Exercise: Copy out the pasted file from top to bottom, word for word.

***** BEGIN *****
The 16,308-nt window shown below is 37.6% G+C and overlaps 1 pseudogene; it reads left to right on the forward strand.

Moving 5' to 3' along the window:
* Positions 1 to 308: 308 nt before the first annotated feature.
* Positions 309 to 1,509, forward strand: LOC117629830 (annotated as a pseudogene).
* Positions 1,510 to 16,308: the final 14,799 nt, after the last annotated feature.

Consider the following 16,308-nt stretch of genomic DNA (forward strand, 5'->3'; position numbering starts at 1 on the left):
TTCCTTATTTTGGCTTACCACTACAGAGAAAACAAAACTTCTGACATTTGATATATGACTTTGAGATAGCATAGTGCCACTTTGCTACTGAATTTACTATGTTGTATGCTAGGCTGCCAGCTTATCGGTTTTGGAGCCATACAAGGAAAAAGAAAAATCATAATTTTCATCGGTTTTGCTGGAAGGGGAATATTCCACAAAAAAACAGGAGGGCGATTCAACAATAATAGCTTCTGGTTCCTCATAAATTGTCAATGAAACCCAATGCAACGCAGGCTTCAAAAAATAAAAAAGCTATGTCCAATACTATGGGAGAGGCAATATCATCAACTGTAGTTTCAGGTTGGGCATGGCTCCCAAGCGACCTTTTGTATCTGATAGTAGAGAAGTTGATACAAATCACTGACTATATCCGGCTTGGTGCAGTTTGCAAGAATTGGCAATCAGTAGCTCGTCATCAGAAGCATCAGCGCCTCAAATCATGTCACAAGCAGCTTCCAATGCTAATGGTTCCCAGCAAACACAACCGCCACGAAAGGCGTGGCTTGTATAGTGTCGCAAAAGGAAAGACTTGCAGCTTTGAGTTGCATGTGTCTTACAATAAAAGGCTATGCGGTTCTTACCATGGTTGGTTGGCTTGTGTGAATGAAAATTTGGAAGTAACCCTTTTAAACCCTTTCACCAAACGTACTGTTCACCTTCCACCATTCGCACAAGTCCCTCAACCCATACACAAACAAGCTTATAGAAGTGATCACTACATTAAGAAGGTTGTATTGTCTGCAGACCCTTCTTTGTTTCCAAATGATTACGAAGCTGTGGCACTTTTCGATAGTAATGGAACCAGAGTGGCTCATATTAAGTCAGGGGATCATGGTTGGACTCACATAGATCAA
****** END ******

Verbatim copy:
The 16,308-nt window shown below is 37.6% G+C and overlaps 1 pseudogene; it reads left to right on the forward strand.

Moving 5' to 3' along the window:
* Positions 1 to 308: 308 nt before the first annotated feature.
* Positions 309 to 1,509, forward strand: LOC117629830 (annotated as a pseudogene).
* Positions 1,510 to 16,308: the final 14,799 nt, after the last annotated feature.

Consider the following 16,308-nt stretch of genomic DNA (forward strand, 5'->3'; position numbering starts at 1 on the left):
TTCCTTATTTTGGCTTACCACTACAGAGAAAACAAAACTTCTGACATTTGATATATGACTTTGAGATAGCATAGTGCCACTTTGCTACTGAATTTACTATGTTGTATGCTAGGCTGCCAGCTTATCGGTTTTGGAGCCATACAAGGAAAAAGAAAAATCATAATTTTCATCGGTTTTGCTGGAAGGGGAATATTCCACAAAAAAACAGGAGGGCGATTCAACAATAATAGCTTCTGGTTCCTCATAAATTGTCAATGAAACCCAATGCAACGCAGGCTTCAAAAAATAAAAAAGCTATGTCCAATACTATGGGAGAGGCAATATCATCAACTGTAGTTTCAGGTTGGGCATGGCTCCCAAGCGACCTTTTGTATCTGATAGTAGAGAAGTTGATACAAATCACTGACTATATCCGGCTTGGTGCAGTTTGCAAGAATTGGCAATCAGTAGCTCGTCATCAGAAGCATCAGCGCCTCAAATCATGTCACAAGCAGCTTCCAATGCTAATGGTTCCCAGCAAACACAACCGCCACGAAAGGCGTGGCTTGTATAGTGTCGCAAAAGGAAAGACTTGCAGCTTTGAGTTGCATGTGTCTTACAATAAAAGGCTATGCGGTTCTTACCATGGTTGGTTGGCTTGTGTGAATGAAAATTTGGAAGTAACCCTTTTAAACCCTTTCACCAAACGTACTGTTCACCTTCCACCATTCGCACAAGTCCCTCAACCCATACACAAACAAGCTTATAGAAGTGATCACTACATTAAGAAGGTTGTATTGTCTGCAGACCCTTCTTTGTTTCCAAATGATTACGAAGCTGTGGCACTTTTCGATAGTAATGGAACCAGAGTGGCTCATATTAAGTCAGGGGATCATGGTTGGACTCACATAGATCAA